- The free plugin gives users the basics: backup and restore. The premium version is relatively cheap, and with that you can do migrations too.
- Send your backups to yourself via email or to the usual third-party services.
- The excellent migration tool automatically backs up your site prior to any core, plugin or theme updates.
And you can use it to retrieve backed-up versions of your site if you were using another WordPress Backup Plugin with no restore capabilities.
- Although they respond to complaints quickly, UpdraftPlus seem to cause a great deal of frustration amongst users. It would be nice to see a few more apologies and offers of assistance.
Duplicator has been downloaded over 1,000,000 times. It’s great for website cloning or migration, and that skill set also means that it knows how to back up a WordPress website.
There’s no scheduling feature, but it does place your database in an SQL file and then into a ZIP archive together with your WordPress files. It then produces a PHP file so you can now conveniently put your WordPress site backup somewhere safe. Duplicator Pro has even more features including backup scheduling, cloud storage linking, email notifications, and pro support, among others.
WordPress Backup to Dropbox
This plug-in makes backing up a WordPress website really simple. Full backups are dumped in your Dropbox account at the touch of a button. It’s as simple as it gets!
WP Toolkit as part of Plesk Onyx
The easiest way to do avoid the headache of choosing a WordPress backup plugin is to switch to this all-inclusive platform, backup included. You’ll enjoy the full might of the WP Toolkit – a single management interface that lets you simplify all management routines. Clone a WordPress site, including all website files, database and settings, without the need for any third-party plugins.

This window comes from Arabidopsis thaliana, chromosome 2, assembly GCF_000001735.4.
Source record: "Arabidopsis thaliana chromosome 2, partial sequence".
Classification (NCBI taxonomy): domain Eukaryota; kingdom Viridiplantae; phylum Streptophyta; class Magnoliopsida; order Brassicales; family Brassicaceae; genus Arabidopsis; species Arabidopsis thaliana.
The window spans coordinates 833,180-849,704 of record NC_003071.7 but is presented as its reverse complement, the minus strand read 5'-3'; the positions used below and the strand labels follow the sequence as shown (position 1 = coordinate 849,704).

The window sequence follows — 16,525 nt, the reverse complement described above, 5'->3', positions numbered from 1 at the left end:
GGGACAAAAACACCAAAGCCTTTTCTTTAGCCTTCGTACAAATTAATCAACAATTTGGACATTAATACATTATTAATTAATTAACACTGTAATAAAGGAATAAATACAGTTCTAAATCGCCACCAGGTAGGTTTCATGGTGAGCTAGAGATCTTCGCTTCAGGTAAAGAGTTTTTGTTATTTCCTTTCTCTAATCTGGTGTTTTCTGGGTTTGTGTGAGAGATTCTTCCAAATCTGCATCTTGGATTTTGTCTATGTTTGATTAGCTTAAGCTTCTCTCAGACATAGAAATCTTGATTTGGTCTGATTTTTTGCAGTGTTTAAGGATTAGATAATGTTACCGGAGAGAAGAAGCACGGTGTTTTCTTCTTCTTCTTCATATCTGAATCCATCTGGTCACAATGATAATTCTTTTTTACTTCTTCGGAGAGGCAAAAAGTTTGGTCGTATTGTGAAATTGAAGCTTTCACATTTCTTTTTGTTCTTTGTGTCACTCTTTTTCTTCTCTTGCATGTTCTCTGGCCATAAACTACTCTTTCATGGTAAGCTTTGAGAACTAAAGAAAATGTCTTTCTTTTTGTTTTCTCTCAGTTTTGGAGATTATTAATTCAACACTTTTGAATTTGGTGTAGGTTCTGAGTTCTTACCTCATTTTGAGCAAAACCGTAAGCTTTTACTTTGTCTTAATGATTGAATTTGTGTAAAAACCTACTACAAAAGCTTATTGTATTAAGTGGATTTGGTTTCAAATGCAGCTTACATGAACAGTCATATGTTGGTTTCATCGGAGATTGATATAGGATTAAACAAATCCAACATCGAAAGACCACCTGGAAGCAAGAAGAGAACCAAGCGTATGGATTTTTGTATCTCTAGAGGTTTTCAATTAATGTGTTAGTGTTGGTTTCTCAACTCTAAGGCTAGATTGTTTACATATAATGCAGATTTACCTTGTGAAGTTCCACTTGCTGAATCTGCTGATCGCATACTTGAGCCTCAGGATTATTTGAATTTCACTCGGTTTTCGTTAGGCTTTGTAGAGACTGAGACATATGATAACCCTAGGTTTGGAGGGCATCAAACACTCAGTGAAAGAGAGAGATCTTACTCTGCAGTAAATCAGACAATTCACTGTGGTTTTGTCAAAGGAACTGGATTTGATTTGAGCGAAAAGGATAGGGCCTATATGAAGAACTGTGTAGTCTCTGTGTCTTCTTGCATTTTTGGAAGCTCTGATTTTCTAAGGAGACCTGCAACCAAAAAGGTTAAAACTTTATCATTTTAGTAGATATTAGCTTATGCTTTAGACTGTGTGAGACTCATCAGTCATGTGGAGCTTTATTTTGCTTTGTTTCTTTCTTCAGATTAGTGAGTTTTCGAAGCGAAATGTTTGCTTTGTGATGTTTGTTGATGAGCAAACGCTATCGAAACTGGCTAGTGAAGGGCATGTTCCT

So which WordPress Backup Solution will it be?
Although we’ve given you lots of great choices to think about here, it’s really up to you to make sure that you use them. Plenty of people don’t bother and many of them pay the price for not regularly backing up a WordPress site. If you need some inspiration to do that, then try a little creative visualization. Imagine that you go to your much-loved web store and find that it’s been hijacked by ransomware. The only way you can get back everything that you lost is with a backup. So, don’t delay, get your WordPress site backup today!
i use vaultpress and awaiting the release of onyx backup solutions (not dropbox)
Hey Felix, please get in touch with our support guys about this – they’ll be quick to help! 🙂
Plesk webhost edition does have integrated backup/restore functionality located at “Server Management/WordPress”. I don’t see the advantage of using additional backup plugins in case one has already Plesk webhost edition installed, as this also comes with migration, and synchronization features (like eg. BuddyPress).
Is it sufficient to rely on the integrated backup tools of Plesk or in which cases would you recommend using additional backup plugins like BuddyPress / Updraft?
Can I backup only all blog posts without database?
I don’t know why, but plesk’s backup solution is not doing a 1:1 restore, i.e. it leaves traces of current system, which is to be replaced (db tables, plugins, themes etc.), which is not a complete backup state restoration. that means, it does not make clean restore. so, if there is some malware or bad code, it will continue to sit there. Plus, if you use remote storage, it downloads the backup files, many of them if it is an incremental backup, and stores them localy forever, and does not delete them after restore. Looking for a better solution.